The other day I happened to freeze my hands. Yes, not that frostbite, and not frostbite at all, but so, slightly freeze. All right, all right-my gloved fingers froze, so I remembered a story told by a patient at the reception.
And it was so.
Served this patient in tank troops, but once their part of, fulfilling what the March-throw engulfed in peatland and one of tanks, commander which he was, suddenly began fail in peatland quagmire. This did not happen quickly due to the fact that it was winter and there were severe frosts, shackled the ground over the burning peat thick crust. However, apparently not so dense to withstand the weight of the tank. Disaster seemed inevitable! The account went on seconds and in the next moment our commander, having jumped down on the earth, already picked up the end thick as a boa and a heavy steel rope from other tank to throw it a loop on a hook of the and thereby to rescue not only the crew, but also the fighting machine entrusted to it.
Grabbing the rope with his bare hands, he threw it over the hook and doomed to become a melted iron sarcophagus with people inside, the heavy tank, under the terrible roar of engines, began to climb out of the moor. Slowly, in clouds of black-and-blue exhaust smoke, several war machines tied with a steel rescue rope pulled another. And everything would have ended well, if not for the picture that opened the eyes of his comrades, after the smoke cleared and all the tanks were already firmly on the ground. Between them, their commander, comrade and friend was frozen to the rope of salvation. Almost fainting, he hung on to the rope still stretched between the tanks, but he could not release it from his hands.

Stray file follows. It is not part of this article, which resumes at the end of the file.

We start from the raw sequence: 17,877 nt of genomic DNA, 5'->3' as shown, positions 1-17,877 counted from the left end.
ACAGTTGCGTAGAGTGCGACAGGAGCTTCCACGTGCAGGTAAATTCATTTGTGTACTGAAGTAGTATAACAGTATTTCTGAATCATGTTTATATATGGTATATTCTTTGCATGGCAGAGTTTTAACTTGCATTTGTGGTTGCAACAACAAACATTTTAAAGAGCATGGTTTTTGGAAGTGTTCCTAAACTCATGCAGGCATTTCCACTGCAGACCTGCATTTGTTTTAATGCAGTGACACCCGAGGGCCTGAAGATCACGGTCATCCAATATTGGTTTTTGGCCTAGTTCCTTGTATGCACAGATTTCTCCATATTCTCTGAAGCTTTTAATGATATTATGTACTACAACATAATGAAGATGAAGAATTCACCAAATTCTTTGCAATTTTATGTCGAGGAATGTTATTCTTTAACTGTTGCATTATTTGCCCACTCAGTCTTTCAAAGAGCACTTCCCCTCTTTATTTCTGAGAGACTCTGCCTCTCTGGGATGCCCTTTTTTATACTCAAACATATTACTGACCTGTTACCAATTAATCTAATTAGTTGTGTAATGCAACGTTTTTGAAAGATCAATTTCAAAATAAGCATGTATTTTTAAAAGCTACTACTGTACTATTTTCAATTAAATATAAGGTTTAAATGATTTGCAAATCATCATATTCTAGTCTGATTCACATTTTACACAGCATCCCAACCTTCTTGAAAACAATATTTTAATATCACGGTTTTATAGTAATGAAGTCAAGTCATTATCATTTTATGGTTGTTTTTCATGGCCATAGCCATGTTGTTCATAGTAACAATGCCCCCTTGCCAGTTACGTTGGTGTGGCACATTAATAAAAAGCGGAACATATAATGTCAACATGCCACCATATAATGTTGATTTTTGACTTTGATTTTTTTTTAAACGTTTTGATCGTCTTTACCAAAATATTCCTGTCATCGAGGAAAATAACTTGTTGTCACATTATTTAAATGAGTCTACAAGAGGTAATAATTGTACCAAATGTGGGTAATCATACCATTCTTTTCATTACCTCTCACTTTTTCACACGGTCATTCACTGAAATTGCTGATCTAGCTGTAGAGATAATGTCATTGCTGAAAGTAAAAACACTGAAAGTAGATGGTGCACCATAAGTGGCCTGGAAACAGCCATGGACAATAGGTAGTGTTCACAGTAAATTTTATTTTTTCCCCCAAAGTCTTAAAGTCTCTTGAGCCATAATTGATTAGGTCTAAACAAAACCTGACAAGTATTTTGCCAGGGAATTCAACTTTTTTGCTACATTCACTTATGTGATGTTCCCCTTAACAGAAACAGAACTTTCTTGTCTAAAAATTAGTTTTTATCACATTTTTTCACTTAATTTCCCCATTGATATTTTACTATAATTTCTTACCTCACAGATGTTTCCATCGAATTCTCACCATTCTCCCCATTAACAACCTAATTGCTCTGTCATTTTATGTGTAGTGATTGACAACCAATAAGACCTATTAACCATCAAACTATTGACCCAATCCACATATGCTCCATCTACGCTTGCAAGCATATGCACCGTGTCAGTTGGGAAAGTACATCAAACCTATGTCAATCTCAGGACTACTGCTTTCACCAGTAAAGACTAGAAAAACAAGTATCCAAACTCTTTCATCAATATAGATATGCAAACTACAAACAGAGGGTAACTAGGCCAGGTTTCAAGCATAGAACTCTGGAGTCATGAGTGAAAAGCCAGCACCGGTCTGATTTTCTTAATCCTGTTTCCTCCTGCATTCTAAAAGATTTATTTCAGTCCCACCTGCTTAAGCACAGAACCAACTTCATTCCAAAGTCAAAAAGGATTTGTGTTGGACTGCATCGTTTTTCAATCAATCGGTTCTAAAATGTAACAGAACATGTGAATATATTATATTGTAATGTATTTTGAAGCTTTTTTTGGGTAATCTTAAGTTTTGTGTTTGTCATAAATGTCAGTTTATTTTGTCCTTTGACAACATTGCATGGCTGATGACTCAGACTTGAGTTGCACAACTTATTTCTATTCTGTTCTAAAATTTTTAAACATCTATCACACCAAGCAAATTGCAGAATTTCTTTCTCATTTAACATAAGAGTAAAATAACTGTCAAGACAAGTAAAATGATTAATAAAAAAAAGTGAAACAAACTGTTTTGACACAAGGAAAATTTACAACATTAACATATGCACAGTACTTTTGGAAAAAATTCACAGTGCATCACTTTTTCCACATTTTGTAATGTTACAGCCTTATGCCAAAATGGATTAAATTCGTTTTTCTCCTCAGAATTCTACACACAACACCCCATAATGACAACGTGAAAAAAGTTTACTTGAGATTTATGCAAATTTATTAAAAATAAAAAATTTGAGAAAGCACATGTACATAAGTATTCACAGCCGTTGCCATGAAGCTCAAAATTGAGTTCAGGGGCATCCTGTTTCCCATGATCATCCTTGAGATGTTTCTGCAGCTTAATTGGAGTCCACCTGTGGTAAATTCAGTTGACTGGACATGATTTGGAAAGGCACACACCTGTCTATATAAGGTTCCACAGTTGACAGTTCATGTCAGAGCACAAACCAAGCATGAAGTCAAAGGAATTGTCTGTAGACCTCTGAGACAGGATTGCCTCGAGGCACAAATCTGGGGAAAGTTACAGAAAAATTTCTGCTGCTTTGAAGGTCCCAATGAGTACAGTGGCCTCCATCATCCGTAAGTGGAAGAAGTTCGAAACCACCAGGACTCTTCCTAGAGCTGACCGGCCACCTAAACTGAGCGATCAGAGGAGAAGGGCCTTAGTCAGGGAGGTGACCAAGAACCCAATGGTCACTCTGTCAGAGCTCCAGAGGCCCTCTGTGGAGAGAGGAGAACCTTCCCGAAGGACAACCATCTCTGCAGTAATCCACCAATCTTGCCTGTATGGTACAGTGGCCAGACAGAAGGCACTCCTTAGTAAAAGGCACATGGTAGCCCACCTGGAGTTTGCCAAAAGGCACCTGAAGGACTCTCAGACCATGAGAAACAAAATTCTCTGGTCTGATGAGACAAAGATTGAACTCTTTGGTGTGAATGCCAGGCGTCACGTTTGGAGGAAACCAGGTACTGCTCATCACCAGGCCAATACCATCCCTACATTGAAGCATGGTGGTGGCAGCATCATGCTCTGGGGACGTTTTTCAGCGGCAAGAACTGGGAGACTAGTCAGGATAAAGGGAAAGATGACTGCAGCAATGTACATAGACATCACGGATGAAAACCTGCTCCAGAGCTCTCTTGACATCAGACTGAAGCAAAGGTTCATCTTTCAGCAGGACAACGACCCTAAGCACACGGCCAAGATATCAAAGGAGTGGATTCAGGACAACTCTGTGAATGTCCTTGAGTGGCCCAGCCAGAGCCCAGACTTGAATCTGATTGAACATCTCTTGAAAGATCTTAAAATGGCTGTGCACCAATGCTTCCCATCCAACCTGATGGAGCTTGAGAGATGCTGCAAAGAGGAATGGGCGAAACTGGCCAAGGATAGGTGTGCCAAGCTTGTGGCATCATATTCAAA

Desire to wanting to help comrade fled ahead of reason and attempts force to tear off his hands from metal, were replaced by attempts to warm their same under aid urine. All was avail. The metal seemed to be embedded in his palms. Distraught with pain and despair, the soldier performs the feat a second time, but over himself. He rushed to the side, and on the ringing from the 50-degree cold steel, the skin of his heroic palms remained forever.
– Acquired keratoderma of the palms – barely holding back the emotion of admiration from what he heard, I informed him about my diagnosis. – I'll try to help you, " I said reassuringly, examining and feeling his hands, roughened by layers of crusts and deep cracks.
"Thank you, doctor," he said softly, and, as if embarrassed, habitually hid his hands, pressing them to his sides, as if forever closing the mystery of the story, but opening up to me the space of responsibility for his promise.
I immediately thought, the responsibility is that? Responsibility is a moral obligation to accept the consequences of one's actions and words. I remember that then I took a pause, they say-it is necessary to think. And he sat down for books about the features of the cytoskeleton of the skin, from where I came three key knowledge that helped this guy to find a healthy look and functional integrity of the skin of the palms, and I, as they said in the 90's, " answer for the Bazaar."
So, here is this knowledge, colleagues:
- First. The more intense and faster was the impact that caused hyperkeratosis, the sparing and longer should be keratolytic therapy.
- Second. Architectonics of the cytoskeleton is a prerequisite for the development of morphogenesis of epidermal and dermal cells and the basis of the functionality of the latter.
- Third. For each layer of keratolytically removed epidermal cells, an adequate stimulus of their growth pool is needed.
In practice, it looks like a combined appointment of keratolytics, retinoids and keratoplastics. Of course, individually selected doses of local and systemic effects.